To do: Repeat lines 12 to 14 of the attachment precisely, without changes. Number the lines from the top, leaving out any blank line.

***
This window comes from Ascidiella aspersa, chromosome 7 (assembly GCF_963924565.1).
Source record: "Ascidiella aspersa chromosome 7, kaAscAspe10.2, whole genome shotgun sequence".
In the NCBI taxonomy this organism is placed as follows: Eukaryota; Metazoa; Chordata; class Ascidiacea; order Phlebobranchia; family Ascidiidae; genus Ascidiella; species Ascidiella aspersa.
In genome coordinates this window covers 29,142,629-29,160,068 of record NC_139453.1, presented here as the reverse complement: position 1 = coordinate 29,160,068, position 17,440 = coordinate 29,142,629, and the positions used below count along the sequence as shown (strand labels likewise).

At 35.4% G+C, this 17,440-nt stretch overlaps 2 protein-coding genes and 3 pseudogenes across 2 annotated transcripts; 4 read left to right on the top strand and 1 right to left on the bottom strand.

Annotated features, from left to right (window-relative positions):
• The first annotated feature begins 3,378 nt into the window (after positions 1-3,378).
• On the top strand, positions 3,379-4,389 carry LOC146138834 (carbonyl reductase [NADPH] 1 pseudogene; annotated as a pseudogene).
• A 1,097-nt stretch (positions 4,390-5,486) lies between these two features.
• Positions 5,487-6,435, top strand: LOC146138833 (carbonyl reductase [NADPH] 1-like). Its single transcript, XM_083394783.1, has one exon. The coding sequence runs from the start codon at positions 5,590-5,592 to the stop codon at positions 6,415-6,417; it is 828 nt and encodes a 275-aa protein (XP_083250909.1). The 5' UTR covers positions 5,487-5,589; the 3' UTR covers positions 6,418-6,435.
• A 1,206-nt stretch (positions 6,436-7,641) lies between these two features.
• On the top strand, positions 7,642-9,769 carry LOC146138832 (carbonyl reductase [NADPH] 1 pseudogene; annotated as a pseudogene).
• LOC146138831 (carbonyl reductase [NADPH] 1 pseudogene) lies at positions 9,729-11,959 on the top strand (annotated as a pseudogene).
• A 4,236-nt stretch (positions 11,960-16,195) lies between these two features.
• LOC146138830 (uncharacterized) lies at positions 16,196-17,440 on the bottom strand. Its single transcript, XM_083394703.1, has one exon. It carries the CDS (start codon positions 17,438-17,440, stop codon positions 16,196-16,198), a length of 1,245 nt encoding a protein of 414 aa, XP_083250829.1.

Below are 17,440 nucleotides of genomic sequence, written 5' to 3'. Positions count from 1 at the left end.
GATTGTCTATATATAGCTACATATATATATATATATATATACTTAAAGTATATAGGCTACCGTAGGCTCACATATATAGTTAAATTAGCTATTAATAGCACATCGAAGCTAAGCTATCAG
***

• On the top strand, positions 7,642-9,769 carry LOC146138832 (carbonyl reductase [NADPH] 1 pseudogene; annotated as a pseudogene).
• LOC146138831 (carbonyl reductase [NADPH] 1 pseudogene) lies at positions 9,729-11,959 on the top strand (annotated as a pseudogene).
• A 4,236-nt stretch (positions 11,960-16,195) lies between these two features.